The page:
Living Faith Accompanied by Action

Entering through the door of faith into the fullness of imputed and imparted righteousness, involves more than a mere mental assent to the provisions laid down. It is the archway of “living faith, that works by love and purifies the soul.” In order to pass this portal, there must be compliance with certain requirements:

1. There must cease to be practice of all known sin, and no longer neglect of known duty.

“But while God can be just, and yet justify the sinner through the merits of Christ, no man can cover his soul with the garments of Christ's righteousness while practicing known sins or neglecting known duties. God requires the entire surrender of the heart, before justification can take place; and in order for man to retain justification, there must be continual obedience, through active, living faith that works by love and purifies the soul."– Review and Herald, Nov. 4, 1890.

2. Willingness to pay the price – give up all.

"The righteousness of Christ, as a pure white pearl, has no defect, no stain, no guilt. This righteousness may be ours. Salvation, with its blood-bought, inestimable treasures, is the pearl of great price. It may be searched for and found.... In the parable the merchantman is represented as selling all that he had to gain possession of one pearl of great price. This is a beautiful representation of those who appreciate the truth so highly that they give up all they have to come into possession of it." – Review and Herald, Aug. 8, 1899.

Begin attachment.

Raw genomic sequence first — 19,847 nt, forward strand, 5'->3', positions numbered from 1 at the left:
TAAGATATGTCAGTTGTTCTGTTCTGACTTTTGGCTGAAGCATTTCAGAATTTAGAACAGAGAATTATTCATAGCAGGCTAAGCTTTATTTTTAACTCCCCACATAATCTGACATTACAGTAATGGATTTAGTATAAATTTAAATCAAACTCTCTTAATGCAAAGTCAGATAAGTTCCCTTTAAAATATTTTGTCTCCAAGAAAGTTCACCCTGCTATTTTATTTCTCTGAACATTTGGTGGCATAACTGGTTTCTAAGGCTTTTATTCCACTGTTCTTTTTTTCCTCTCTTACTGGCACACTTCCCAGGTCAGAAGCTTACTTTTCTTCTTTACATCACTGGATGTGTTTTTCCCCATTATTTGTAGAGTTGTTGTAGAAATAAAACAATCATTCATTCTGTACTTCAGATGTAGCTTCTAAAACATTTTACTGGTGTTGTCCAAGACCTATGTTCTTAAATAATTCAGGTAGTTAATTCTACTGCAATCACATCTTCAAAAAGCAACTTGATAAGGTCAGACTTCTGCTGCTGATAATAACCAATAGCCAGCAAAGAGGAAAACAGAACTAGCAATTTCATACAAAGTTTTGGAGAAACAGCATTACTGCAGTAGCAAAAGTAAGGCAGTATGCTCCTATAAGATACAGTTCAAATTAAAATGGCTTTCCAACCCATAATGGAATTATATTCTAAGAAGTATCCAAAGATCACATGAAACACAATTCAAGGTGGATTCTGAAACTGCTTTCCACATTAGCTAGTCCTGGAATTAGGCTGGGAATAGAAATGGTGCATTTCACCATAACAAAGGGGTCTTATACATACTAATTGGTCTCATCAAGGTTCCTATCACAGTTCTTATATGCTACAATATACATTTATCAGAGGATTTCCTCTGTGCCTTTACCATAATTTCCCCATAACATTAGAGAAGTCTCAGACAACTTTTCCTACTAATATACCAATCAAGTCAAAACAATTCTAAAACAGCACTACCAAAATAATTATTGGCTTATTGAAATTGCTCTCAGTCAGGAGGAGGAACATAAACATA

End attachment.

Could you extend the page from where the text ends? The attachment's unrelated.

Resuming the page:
3. Entire surrender of wrong habits.

"There are some who are seeking, always seeking, for the goodly pearl. But they do not make an entire surrender of their wrong habits. They do not die to self that Christ may live in them. Therefore they do not find the precious pearl." – Review and Herald, Aug. 8, 1899.

4. The will power placed in co-operation with God.

“The Lord does not design that human power should be paralyzed; but by co-operating with God, the power of man may be efficient for good. God does not design that our will should be destroyed; for it is through this very attribute that we are to accomplish the work He would have us to do both at home and abroad. “ – Review and Herald,Nov. 1, 1892.

How sincerely and earnestly we should follow this clear distinction, and enter fully into the experience of being accounted and made righteous, justified, and sanctified through faith in Christ! How deeply and keenly we should realize our hopeless condition, so far as we can do anything of ourselves! It is only through the grace of God that we can be delivered. How we should cherish the great truth that through divine grace, supernatural power may be imparted to us! We should accept at full value the assurance that sin in all its hatefulness can be driven from the soul temple. We should realize that our part in this great transaction is to choose and accept it by faith, when we have fully complied with the conditions. And every day that comes and goes we should humbly plead before the throne of grace the merits, the perfect obedience, of Christ in the place of our transgressions and sins. And in doing this, we should believe and realize that our justification comes through Christ as our substitute and surety, that He has died for us, and that He is our atonement and righteousness.

If, on our part, this instruction is followed sincerely and wholeheartedly, God will make the results real in our lives; and “therefore being justified by faith, we have peace with God.” Rom. 5:1. We shall experience the joy of salvation, and day by day we shall know the reality of victory that overcomes the world, even our faith.

Let us not rest until we have fully entered through the door of faith into that blessed experience of pardon, justification, righteousness, and peace in Christ.